Blog of Rob Galanakis (@robgalanakis)

The right kind of consistency

Code consistency seems like a straightforward topic.  And it is, when you consider just the code.  But you have to consider the team behind the code and the long term evolution of the codebase.  The best architects will enforce consistency in the right area at the right time.

The ‘time’ aspect is particularly important.  Consistency at the current instant in time is important.  The team as a whole should be of a consistent mind with those things that are agreed to be consistent.  But what is ultimately a huge negative is consistency over a long period of time.

This problem manifests itself from minor to major consistency issues.  On the minor end, let’s say you prefix all members with ‘m_’.  You realize later than ‘_’ is shorter and much easier to type.  Why not just switch over to ‘_’, if your team agrees it is better (and who wouldn’t?).  If everyone agrees, then you don’t have to worry about ‘competing styles’, as often happens if you don’t have a uniform style.  You’ll have more code edits as you change over styles, sure- but these are minor and trivial edits (and very easy to diff/resolve/merge, if that’s what you’re worried about).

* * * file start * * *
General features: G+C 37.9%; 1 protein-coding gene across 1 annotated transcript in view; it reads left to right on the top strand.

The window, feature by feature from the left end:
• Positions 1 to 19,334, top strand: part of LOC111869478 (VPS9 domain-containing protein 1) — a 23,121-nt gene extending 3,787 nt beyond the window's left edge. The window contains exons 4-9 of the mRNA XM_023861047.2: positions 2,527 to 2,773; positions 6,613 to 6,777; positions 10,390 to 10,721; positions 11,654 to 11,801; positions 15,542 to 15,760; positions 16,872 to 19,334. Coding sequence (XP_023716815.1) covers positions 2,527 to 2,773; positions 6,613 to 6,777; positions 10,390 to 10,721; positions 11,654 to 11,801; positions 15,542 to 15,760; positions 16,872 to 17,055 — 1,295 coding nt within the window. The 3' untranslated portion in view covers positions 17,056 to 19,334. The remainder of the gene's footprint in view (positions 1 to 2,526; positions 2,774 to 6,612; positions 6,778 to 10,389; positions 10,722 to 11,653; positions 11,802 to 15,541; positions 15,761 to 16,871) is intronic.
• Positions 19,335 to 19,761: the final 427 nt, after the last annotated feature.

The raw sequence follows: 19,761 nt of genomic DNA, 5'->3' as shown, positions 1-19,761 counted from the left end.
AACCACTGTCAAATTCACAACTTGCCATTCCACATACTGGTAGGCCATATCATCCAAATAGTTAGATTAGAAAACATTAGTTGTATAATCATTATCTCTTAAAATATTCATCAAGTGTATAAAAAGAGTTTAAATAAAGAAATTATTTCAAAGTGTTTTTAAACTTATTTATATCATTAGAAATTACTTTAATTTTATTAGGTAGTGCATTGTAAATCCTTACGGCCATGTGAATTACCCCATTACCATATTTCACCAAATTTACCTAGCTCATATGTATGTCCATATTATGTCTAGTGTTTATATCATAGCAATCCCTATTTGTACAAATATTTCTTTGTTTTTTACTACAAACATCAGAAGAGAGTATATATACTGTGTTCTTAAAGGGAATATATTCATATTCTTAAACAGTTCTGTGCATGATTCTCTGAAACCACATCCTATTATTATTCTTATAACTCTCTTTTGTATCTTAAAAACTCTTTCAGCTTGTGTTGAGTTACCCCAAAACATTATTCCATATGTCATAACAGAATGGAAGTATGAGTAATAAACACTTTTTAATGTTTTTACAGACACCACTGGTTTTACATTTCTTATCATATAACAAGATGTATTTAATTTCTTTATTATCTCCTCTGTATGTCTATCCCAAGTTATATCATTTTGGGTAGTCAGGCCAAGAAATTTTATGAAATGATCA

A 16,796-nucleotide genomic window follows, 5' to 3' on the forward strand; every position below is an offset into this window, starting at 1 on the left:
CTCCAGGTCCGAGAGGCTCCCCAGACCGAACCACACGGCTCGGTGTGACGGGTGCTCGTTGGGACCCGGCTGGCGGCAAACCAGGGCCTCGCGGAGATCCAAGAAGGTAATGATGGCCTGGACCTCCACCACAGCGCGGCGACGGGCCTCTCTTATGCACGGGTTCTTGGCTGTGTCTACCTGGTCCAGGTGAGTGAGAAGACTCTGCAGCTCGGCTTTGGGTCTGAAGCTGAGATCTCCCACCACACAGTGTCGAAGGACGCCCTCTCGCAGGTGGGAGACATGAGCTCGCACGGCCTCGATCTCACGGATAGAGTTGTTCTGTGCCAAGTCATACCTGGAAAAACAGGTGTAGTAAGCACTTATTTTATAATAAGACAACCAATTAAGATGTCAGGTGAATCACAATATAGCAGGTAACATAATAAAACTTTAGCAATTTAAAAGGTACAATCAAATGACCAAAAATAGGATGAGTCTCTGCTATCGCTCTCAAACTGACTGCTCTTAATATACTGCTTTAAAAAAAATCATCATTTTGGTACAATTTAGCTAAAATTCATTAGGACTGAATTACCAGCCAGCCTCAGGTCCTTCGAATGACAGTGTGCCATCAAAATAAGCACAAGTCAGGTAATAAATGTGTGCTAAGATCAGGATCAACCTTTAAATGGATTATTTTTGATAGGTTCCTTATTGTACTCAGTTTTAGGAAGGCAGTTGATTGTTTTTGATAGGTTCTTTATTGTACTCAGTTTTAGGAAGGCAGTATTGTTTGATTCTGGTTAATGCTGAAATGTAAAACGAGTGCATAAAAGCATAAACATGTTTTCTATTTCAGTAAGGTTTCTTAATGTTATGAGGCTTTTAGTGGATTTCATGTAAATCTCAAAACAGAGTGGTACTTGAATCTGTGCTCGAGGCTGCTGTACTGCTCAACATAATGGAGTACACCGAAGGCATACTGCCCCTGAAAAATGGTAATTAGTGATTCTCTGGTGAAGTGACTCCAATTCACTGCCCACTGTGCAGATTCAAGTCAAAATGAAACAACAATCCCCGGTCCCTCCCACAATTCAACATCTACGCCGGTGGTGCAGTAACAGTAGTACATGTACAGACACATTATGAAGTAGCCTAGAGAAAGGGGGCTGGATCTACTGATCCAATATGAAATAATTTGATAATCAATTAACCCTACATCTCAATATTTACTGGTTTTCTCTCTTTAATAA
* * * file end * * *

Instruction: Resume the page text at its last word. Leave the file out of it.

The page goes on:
On the more major end, you have something like not allowing early returns.  Again, there’s no reason to enforce this rule for the sake of consistency- debugging with early/multiple returns is no harder.  What is clear, though, is coding with less nesting is a benefit (nesting increases the cognitive burden placed on the reader since a single line of code seems actively dependent on more states- there’s good writing about this if you want to investigate).  But mostly, having one return in a method is another outdated C++ leftover.  So why sacrifice all new code because the old code, conceived in a more ignorant time, is inefficient?  Break consistency to move forward.

And that’s the key to the whole thing.  Consistency can stand in the way of progress. If current conventions are tenuous, don’t be opposed to changing them for the sake of consistency.  It is the consistency of the team and not the consistency of the codebase that matters. Otherwise, you end up only evaluating and improving conventions every several years, instead of every several months.  More rapid convention changes means you have more changes and chances to see what works and what doesn’t, find new things out, and move your codebase and team forward, inch by inch.

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